Government to Deliver Lower Card Fees to Businesses

Commerce and Consumer Affairs Minister David Clark has announced the Government’s next steps to reduce merchant service fees that banks charge businesses when customers use a credit or debit card to pay. It is estimated to save New Zealand businesses approximately $74 million each year.

“Pre COVID, EFTPOS has been the main way Kiwis pay for goods and services, and this is fees-free for retailers. Increasingly, however, consumers are favouring contactless debit and credit cards,” David Clark said.

“The high cost of these fees puts added financial pressure on businesses at a time when they are dealing with the economic impacts of COVID-19. Reducing the merchant service fees that New Zealand businesses are being charged is a priority for this Government, and critical to the recovery of the economy.”

“Currently unregulated, New Zealand’s merchant service fees are set much higher than they are in Australia and add significant overhead for retailers, who often pass those costs onto consumers through higher prices,” continued Clark.

Following feedback from a recent consultation period, a Retail Payments Systems Bill will be introduced later this year to:

  • require reductions in interchange fees as soon as possible.
  • enable direct intervention by the Commerce Commission using a broad suite of powers to regulate different participants in the retail payment system.
  • introduce a disclosure and reporting requirement to enable the Commerce Commission to monitor the retail payments system.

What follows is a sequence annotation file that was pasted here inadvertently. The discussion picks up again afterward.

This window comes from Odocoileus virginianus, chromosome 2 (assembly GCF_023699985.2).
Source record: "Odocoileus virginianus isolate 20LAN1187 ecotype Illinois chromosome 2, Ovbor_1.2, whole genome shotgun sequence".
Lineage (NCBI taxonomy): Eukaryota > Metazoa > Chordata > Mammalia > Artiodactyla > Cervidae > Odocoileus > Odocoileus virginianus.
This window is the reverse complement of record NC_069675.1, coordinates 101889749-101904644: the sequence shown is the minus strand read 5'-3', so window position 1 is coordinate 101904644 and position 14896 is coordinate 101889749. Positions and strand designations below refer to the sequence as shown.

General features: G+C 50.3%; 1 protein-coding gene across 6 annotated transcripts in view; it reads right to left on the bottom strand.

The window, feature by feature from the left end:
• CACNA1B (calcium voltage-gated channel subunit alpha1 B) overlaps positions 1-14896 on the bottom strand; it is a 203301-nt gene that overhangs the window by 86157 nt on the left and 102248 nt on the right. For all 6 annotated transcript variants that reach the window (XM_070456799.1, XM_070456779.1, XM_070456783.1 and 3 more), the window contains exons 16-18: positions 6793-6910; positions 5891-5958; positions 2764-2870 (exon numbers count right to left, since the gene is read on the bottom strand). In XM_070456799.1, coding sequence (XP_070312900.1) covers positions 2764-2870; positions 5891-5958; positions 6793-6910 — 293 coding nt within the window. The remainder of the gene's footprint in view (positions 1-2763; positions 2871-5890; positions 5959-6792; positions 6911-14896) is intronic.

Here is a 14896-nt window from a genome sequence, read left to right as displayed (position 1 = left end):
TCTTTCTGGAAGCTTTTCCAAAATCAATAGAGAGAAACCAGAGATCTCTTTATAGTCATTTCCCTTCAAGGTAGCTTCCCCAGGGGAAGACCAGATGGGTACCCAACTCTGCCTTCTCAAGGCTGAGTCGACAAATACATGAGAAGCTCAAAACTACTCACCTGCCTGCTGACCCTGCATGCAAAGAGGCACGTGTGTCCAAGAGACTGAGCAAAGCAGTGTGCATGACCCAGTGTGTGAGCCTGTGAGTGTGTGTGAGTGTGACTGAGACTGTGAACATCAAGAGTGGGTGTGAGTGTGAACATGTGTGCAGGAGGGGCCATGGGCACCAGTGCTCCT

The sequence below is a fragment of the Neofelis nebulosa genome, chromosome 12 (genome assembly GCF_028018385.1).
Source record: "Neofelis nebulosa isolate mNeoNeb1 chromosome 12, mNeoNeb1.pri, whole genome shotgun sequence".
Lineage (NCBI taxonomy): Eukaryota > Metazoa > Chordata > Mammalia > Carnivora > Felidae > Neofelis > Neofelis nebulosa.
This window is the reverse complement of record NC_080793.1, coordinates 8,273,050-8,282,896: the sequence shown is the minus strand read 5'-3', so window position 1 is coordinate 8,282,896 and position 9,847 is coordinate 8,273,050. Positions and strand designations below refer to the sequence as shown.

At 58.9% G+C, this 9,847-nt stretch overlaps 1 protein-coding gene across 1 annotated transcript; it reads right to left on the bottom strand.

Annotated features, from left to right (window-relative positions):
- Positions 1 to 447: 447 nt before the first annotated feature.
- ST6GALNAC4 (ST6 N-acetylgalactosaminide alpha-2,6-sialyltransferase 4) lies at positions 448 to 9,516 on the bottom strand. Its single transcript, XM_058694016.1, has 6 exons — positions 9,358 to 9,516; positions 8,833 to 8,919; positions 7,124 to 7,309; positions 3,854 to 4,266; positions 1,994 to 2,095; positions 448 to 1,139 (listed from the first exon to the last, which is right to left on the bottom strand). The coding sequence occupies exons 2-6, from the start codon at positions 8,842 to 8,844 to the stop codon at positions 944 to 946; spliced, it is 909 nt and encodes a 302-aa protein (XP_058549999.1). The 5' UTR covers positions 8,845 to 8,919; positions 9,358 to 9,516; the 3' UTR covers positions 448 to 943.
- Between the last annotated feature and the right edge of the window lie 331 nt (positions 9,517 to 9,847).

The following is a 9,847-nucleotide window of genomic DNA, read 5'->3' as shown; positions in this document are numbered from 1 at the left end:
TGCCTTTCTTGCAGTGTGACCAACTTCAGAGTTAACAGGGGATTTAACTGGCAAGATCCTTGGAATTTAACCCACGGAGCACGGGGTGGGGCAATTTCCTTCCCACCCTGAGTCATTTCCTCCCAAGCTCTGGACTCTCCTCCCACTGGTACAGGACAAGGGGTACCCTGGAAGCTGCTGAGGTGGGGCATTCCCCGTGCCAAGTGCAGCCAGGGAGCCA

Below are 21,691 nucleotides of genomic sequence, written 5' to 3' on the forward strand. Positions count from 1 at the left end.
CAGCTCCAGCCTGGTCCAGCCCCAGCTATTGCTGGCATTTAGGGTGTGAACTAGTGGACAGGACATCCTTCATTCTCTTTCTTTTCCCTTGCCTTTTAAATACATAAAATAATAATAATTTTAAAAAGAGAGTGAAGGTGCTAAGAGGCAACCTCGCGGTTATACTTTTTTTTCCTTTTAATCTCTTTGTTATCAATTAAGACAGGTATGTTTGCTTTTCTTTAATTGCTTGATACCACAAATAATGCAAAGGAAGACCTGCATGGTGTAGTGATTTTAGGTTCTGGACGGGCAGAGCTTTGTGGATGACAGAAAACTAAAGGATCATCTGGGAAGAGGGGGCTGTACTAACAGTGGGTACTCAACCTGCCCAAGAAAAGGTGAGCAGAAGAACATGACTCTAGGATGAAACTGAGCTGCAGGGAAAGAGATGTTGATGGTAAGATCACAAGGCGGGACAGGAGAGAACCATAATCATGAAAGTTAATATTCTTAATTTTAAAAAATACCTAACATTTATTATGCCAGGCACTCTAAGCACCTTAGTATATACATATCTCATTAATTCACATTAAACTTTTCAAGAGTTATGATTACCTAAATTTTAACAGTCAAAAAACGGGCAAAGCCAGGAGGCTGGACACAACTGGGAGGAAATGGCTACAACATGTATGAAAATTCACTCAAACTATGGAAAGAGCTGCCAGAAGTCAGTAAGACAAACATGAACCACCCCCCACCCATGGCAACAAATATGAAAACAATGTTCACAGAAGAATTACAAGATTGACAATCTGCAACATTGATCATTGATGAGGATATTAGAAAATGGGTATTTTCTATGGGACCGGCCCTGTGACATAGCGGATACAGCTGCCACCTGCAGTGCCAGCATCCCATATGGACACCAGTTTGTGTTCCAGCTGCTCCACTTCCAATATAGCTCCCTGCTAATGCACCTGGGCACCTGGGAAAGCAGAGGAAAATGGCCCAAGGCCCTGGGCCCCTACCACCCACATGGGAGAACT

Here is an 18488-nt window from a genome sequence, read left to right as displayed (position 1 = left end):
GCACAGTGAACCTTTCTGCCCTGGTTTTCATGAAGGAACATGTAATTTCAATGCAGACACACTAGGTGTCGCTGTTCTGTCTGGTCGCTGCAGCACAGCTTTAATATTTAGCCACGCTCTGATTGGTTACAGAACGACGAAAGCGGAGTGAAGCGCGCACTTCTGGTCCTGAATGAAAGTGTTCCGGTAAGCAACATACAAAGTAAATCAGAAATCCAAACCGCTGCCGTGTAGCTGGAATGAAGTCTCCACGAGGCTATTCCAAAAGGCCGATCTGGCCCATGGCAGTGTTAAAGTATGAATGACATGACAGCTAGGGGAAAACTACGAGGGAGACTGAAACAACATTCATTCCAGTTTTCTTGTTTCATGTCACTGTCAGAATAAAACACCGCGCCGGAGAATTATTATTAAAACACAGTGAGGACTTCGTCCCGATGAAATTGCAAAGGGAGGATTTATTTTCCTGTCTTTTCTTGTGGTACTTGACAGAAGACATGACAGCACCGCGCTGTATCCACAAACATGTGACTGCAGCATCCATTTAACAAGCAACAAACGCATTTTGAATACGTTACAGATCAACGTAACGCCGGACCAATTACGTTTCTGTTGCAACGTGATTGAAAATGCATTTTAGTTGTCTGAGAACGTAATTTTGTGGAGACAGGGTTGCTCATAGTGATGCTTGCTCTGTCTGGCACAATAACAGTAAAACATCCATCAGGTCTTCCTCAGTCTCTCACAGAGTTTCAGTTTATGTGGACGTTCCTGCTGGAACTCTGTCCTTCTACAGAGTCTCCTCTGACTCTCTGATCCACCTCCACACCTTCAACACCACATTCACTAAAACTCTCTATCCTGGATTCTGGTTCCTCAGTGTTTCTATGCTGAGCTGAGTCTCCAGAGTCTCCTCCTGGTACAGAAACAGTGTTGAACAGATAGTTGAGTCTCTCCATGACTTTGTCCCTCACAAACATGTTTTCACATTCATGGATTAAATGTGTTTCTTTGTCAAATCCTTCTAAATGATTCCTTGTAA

Restaurant Association CEO Marisa Bidois commented that the decision is very welcome for the hospitality industry.

“Regulation on merchant fees is something we have lobbied hard for, so we are happy to see that the government is listening. Merchant card fees have been on the increase since contactless payments have come into more general use. These fees have been costing our businesses thousands each year,” said Bidois.

“In a survey of Restaurant Association members conducted earlier this year, 69 percent of respondents said they would like to see government regulation to reduce merchant service fees. Just under 90 percent of our members believe that the current merchant fee system needs to change. With contactless payment increases over the past year, these fees have become incredibly difficult for our businesses to manage.”

Bidois concluded that bringing transparency to merchant fees will serve hospitality businesses far better over the long term.

“One of the main components of merchant service fees is the interchange fee. We will cap those for credit card transactions at 0.8 per cent, which is in line with Australia,” Clark said.

“We’re also capping the interchange fees charged for online debit card transactions at 0.6 percent. Contactless debit card interchange fees will stay at their current levels of 0.2 per cent or less, and for swiped and inserted debit, it will stay at 0 per cent.”

Clark concluded that the new regulatory regime is estimated to result in savings of approximately $74 million each year for New Zealand merchants. Smaller retailers and those who rely on credit or online sales will particularly benefit from these savings.

The Government aims to seek final policy decisions on reducing merchant fees in mid-2021, with a view to the full regulatory regime coming into effect next year.